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  5. "Ma sœur ne boit jamais."

"Ma sœur ne boit jamais."

Translation:My sister never drinks.

April 2, 2013

26 Comments


https://www.duolingo.com/profile/derek3x

Would you use this sentence in reference to alcohol in French?


https://www.duolingo.com/profile/Sitesurf

That is not only French, I think, because otherwise chances are that your sister will die soon of dehydration...


https://www.duolingo.com/profile/judit-sama

Yeah, in spain we also speak this way


https://www.duolingo.com/profile/rtrolle

What about "My sister doesn't drink ever"


https://www.duolingo.com/profile/Sitesurf

When you place "ever" at the end, you put an emphasis that is not meant in the French sentence.

so, you have to stick to the style of the French with "my sister never drinks/does not ever drink".

"my sister does not drink ever" would rather be "ma soeur ne boit absolument jamais" or something of the like.


https://www.duolingo.com/profile/clow512k

Yeah, sure...


https://www.duolingo.com/profile/EmperorTheo

You sister sounds very boring.


https://www.duolingo.com/profile/alexsaurus_332

thats good alcohol is disgusting especially wine.


https://www.duolingo.com/profile/JamieBarrett1.5

points to a dead body See? My sister never drinks.


https://www.duolingo.com/profile/NoirTheNewBlack

Could it also be "ma soeur ne bois pas jamais"?


https://www.duolingo.com/profile/Sitesurf

"bois" is the conjugation for "je" and "tu".

3rd person is il/elle boit.

Negations come in two words: ne... par; ne... plus; ne... jamais; ne... rien; ne... aucun; ne... personne

You cannot have 3 negative words around the same verb.

  • my sister never drinks (= my sister does not ever drink) = ma soeur ne boit jamais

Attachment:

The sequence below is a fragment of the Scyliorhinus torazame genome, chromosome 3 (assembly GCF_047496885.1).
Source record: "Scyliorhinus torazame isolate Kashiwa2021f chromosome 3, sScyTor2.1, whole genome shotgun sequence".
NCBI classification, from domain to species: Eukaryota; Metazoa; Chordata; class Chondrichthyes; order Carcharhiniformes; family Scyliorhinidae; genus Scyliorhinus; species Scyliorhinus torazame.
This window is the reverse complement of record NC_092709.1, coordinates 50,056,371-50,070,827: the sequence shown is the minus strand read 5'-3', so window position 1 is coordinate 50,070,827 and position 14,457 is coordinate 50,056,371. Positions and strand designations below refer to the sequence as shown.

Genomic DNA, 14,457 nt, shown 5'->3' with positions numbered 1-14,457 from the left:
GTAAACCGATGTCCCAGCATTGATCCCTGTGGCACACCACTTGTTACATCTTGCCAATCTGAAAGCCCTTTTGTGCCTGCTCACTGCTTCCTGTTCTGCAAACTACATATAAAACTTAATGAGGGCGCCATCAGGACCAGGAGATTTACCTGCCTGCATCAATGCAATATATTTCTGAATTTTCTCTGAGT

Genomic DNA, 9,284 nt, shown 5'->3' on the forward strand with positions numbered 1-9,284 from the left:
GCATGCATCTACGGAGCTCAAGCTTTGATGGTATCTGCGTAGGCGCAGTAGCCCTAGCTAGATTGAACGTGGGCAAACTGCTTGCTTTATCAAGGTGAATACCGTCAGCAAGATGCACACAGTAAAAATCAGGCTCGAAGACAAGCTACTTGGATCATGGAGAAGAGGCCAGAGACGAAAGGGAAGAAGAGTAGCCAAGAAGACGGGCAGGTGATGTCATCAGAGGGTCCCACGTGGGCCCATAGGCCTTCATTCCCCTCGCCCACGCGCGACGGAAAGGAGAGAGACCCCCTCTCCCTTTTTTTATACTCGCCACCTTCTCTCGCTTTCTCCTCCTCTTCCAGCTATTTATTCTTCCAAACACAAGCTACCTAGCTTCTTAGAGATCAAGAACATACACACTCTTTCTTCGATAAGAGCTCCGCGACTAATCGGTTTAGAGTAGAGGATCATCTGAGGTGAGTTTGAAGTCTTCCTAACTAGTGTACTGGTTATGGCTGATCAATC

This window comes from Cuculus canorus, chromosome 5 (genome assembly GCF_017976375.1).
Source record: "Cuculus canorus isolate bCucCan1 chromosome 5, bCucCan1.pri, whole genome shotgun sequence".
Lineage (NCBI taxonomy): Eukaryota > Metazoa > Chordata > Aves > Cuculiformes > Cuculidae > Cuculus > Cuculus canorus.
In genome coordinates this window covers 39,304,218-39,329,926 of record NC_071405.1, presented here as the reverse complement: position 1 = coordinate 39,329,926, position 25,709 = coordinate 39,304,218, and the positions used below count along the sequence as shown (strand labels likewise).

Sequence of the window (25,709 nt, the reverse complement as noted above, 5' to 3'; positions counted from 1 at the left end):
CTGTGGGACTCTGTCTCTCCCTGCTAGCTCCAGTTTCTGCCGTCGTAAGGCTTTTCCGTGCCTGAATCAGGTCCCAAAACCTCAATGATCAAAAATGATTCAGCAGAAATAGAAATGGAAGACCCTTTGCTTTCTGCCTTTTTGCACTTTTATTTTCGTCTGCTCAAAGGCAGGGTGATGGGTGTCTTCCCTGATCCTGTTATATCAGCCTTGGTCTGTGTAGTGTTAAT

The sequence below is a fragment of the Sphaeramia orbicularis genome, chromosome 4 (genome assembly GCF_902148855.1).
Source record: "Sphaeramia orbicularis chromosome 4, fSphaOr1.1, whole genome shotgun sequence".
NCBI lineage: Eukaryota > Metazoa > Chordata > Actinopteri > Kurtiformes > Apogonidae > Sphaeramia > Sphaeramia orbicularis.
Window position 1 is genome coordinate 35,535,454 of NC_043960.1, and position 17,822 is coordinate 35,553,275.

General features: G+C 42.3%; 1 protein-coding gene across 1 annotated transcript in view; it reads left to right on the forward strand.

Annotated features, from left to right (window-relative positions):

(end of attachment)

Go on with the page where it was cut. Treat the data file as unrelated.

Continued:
• my sister does not drink = ma soeur ne boit pas

https://www.duolingo.com/profile/OlliePennington

From what I understand, the "jamais" replaces the "pas". The "pas" being the English equivalent of "does not" whereas the "jamais" being "never" (it doesn't quite directly translate, but you get the idea). I am still very much a learner so someone please feel free to correct me :P But this is how I have understood it.

Can any French speaker confirm how the sentence would sound to them? Would it be kind of like: "My sister does not drink never" - or is it kind of untranslatable?


https://www.duolingo.com/profile/staalman

The fact that most of the time 'sentences like she drinks' is accepted as is 'she is drinking', I would expect that "my sister is never drinking" to be a solution as well? Anyone?


https://www.duolingo.com/profile/JohnPMChappell

No, that doesn't work in English. I can give a more detailed treatment if you like but the short version is that you can't have "progressive present" here when going to English.


https://www.duolingo.com/profile/WillDeacon

Why can't it be, "My sister doesn't drink." I don't understand how we know "ne" means "never" in this case.


https://www.duolingo.com/profile/Sitesurf

What have you done with "jamais"?

ne... jamais = not... ever OR never.


https://www.duolingo.com/profile/WillDeacon

Je comprends. Merci.


https://www.duolingo.com/profile/Tick-TOK

... alors, ma sœur est morte.


https://www.duolingo.com/profile/fatty_wombat

My sister is a koala


https://www.duolingo.com/profile/mary8286

Isn't the sentence a double negative one?


https://www.duolingo.com/profile/Sitesurf

No, it is just than French negatives are formed with two words: "ne" + pas/plus/rien/aucun/jamais/personne.

"Ma soeur ne boit jamais" is not more a double negative than "my sister does not drink ever".


https://www.duolingo.com/profile/maryli82

Thank you very much for your explanation.

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